I was reading Martin Gardner's "hexaflexagons and other mathematical diversions" in which he describes a magic matrix - a different type of magic square in which all numbers of different rows and columns add up to the "magic number" he explains the method behind it:

Like most tricks, this one is absurdly simple when explained. The square is nothing more than an old-fashioned addition table, arranged in a tricky way. The table is generated by two sets of numbers. The sum of these numbers is the magic number. If you write the first set of numbers horizontally above the top row of the square, and the second set vertically beside the first column, you can see at once how the numbers in the cells are determined.

Here is a picture to help you understand it:

magic matrix

As you can see if you pick any four numbers from different rows and columns, they will add up to $34$. He further provides a formula to calculate the "magic number" of a magic matrix:

One of the simplest ways to form an addition table on a square matrix is to start with 1 in the upper left corner, then continue from left to right with integers in serial order. A four-by-four matrix of this sort becomes an addition table for the two sets of numbers $1, 2, 3, 4$ and $0, 4, 8, 12$ (above). This matrix will force the number $34$. The forced number is of course a function of the size of the square. If $n$ is the number of cells on a side, then the forced number will be

enter image description here

On squares with an odd number of cells on the side, this forced number will equal the product of n and the number on the center cell. If you start with a number higher than $1$ (call it $a$) and continue in serial order, the forced number will be

enter image description here

Usually this formula is accurate, however with a $2*2$ grid starting with $2$ the formula produces:

$$\frac{ 2 ^ 3 + 2 }{ 2 } + 2 \cdot ( 3 - 1 ) = 9$$

Whilst the actual result is $8$

Can anyone shed some light on this?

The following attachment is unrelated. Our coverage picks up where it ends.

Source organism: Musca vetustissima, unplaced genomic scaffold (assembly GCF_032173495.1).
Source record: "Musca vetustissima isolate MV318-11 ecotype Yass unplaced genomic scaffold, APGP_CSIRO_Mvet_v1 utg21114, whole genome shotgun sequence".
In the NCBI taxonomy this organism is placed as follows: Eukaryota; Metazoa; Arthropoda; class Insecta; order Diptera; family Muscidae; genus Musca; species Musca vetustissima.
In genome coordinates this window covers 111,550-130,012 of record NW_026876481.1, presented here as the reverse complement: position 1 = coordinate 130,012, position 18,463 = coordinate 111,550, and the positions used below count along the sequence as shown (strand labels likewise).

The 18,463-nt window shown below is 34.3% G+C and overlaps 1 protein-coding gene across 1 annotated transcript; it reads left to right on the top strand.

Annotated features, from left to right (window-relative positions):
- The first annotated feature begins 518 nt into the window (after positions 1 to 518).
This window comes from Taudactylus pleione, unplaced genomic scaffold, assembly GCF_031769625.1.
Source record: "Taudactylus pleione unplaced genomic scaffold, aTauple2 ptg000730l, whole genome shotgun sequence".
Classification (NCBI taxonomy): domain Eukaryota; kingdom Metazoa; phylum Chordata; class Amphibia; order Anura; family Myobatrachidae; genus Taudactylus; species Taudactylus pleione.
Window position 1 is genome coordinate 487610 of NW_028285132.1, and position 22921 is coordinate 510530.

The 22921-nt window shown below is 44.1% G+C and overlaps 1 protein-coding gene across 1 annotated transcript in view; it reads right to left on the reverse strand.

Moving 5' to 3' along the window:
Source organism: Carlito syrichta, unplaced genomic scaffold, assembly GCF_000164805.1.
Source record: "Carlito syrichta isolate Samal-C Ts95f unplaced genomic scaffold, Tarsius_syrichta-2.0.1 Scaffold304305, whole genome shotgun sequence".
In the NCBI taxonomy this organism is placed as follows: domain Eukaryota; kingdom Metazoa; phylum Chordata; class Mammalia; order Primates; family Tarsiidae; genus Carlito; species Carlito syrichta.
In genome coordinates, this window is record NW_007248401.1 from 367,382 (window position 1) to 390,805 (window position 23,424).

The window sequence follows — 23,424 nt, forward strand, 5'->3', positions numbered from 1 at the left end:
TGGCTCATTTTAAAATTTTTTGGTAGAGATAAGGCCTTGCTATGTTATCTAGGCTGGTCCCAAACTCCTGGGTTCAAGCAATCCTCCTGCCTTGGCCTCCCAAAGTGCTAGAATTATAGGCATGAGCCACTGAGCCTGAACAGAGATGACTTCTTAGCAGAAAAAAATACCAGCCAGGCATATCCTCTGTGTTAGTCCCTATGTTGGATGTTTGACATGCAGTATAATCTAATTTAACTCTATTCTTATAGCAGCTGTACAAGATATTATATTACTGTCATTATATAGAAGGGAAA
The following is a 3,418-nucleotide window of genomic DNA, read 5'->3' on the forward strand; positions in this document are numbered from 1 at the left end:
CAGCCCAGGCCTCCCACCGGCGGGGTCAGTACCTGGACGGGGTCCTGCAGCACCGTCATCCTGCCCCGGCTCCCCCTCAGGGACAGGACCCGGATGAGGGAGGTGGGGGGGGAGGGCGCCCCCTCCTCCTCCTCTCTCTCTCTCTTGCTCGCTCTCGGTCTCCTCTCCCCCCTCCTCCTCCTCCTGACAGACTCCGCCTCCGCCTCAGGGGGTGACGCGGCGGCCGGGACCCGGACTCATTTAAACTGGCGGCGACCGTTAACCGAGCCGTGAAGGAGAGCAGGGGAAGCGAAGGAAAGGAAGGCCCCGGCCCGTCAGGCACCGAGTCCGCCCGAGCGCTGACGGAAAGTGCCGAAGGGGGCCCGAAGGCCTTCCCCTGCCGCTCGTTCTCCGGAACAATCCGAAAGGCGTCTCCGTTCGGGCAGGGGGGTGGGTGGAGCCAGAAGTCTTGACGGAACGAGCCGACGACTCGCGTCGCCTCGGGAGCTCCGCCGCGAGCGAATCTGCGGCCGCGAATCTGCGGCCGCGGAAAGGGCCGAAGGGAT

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    $\begingroup$ The formula would be $$\frac{2^3+2}{2} + 2\cdot (2-1),$$ which produces the correct $7$. If you start with $3$, the forced number is indeed $9$. $\endgroup$ – Daniel Fischer Dec 18 '13 at 16:08
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    $\begingroup$ @DanielFischer no, the result is 8 not 7, which makes it still inaccurate. and it is the highest number not the lowest as can be seen with ( 2 ^ 3 + 2 ) / 2 + ( 2 * ( 4 - 1 ) ) = 11 (the correct formula for a 2*2 staring with three) $\endgroup$ – Math chiller Dec 18 '13 at 16:22
  • $\begingroup$ $$\begin{bmatrix}2&3\\4&5 \end{bmatrix}$$ $2 + 5 = 7 = 3+4$. $\endgroup$ – Daniel Fischer Dec 18 '13 at 16:28
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    $\begingroup$ No, the formula is for successive numbers, so starting with $2$ on a $2\times 2$ grid you get the numbers $2,3,4,5$. $\endgroup$ – Daniel Fischer Dec 18 '13 at 16:31
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    $\begingroup$ @DanielFischer thank you, makes sense now, could you please put that in a answer? $\endgroup$ – Math chiller Dec 18 '13 at 16:33

The given formula is for grids filled with successive numbers only, so the $2\times 2$ grid starting with $a$ is

$$\begin{bmatrix}a & a+1\\ a+2 & a+3 \end{bmatrix}$$

with the sum $2a + 3 = 5 + 2(a-1) = \frac{2^3+2}{2} + 2(a-1)$.

If you fill your grid following a different rule,

$$\begin{bmatrix} a & a+h & \dotsb & a + (n-1)h\\ a+v & a+v+h & \dotsb & a+v + (n-1)h\\ \vdots & \vdots &\ddots &\vdots\\a+(n-1)v & a+(n-1)v+h &\dotsb & a+(n-1)v+(n-1)h \end{bmatrix}$$

say,your sum will be

$$n\cdot a + \frac{n(n-1)}{2}(h+v).$$

For the successive numbers, we have $h = 1$ and $v = n$, so that produces

$$n\cdot a + \frac{n(n-1)(n+1)}{2} = n\cdot a + \frac{n^3-n}{2} = \frac{n^3+n}{2} + n\cdot (a-1).$$


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